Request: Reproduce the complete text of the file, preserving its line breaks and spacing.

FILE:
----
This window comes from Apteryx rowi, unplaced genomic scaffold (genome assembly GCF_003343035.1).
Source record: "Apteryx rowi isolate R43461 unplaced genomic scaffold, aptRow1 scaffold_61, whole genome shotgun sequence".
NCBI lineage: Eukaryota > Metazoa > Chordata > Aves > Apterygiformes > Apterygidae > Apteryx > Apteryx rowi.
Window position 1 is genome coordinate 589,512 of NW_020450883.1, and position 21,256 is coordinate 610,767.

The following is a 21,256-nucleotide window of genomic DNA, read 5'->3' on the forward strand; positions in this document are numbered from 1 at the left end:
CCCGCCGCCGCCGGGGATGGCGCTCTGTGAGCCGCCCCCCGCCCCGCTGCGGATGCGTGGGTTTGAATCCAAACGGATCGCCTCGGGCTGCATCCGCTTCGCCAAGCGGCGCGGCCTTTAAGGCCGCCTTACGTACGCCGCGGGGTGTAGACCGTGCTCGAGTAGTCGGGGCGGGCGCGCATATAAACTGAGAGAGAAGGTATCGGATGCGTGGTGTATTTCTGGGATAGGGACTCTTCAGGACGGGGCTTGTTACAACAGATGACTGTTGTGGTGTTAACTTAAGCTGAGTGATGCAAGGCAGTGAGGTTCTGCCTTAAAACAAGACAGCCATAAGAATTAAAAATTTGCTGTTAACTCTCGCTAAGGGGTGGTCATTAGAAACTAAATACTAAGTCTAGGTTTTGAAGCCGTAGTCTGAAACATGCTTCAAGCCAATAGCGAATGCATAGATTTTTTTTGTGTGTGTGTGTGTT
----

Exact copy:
This window comes from Apteryx rowi, unplaced genomic scaffold (genome assembly GCF_003343035.1).
Source record: "Apteryx rowi isolate R43461 unplaced genomic scaffold, aptRow1 scaffold_61, whole genome shotgun sequence".
NCBI lineage: Eukaryota > Metazoa > Chordata > Aves > Apterygiformes > Apterygidae > Apteryx > Apteryx rowi.
Window position 1 is genome coordinate 589,512 of NW_020450883.1, and position 21,256 is coordinate 610,767.

The following is a 21,256-nucleotide window of genomic DNA, read 5'->3' on the forward strand; positions in this document are numbered from 1 at the left end:
CCCGCCGCCGCCGGGGATGGCGCTCTGTGAGCCGCCCCCCGCCCCGCTGCGGATGCGTGGGTTTGAATCCAAACGGATCGCCTCGGGCTGCATCCGCTTCGCCAAGCGGCGCGGCCTTTAAGGCCGCCTTACGTACGCCGCGGGGTGTAGACCGTGCTCGAGTAGTCGGGGCGGGCGCGCATATAAACTGAGAGAGAAGGTATCGGATGCGTGGTGTATTTCTGGGATAGGGACTCTTCAGGACGGGGCTTGTTACAACAGATGACTGTTGTGGTGTTAACTTAAGCTGAGTGATGCAAGGCAGTGAGGTTCTGCCTTAAAACAAGACAGCCATAAGAATTAAAAATTTGCTGTTAACTCTCGCTAAGGGGTGGTCATTAGAAACTAAATACTAAGTCTAGGTTTTGAAGCCGTAGTCTGAAACATGCTTCAAGCCAATAGCGAATGCATAGATTTTTTTTGTGTGTGTGTGTGTT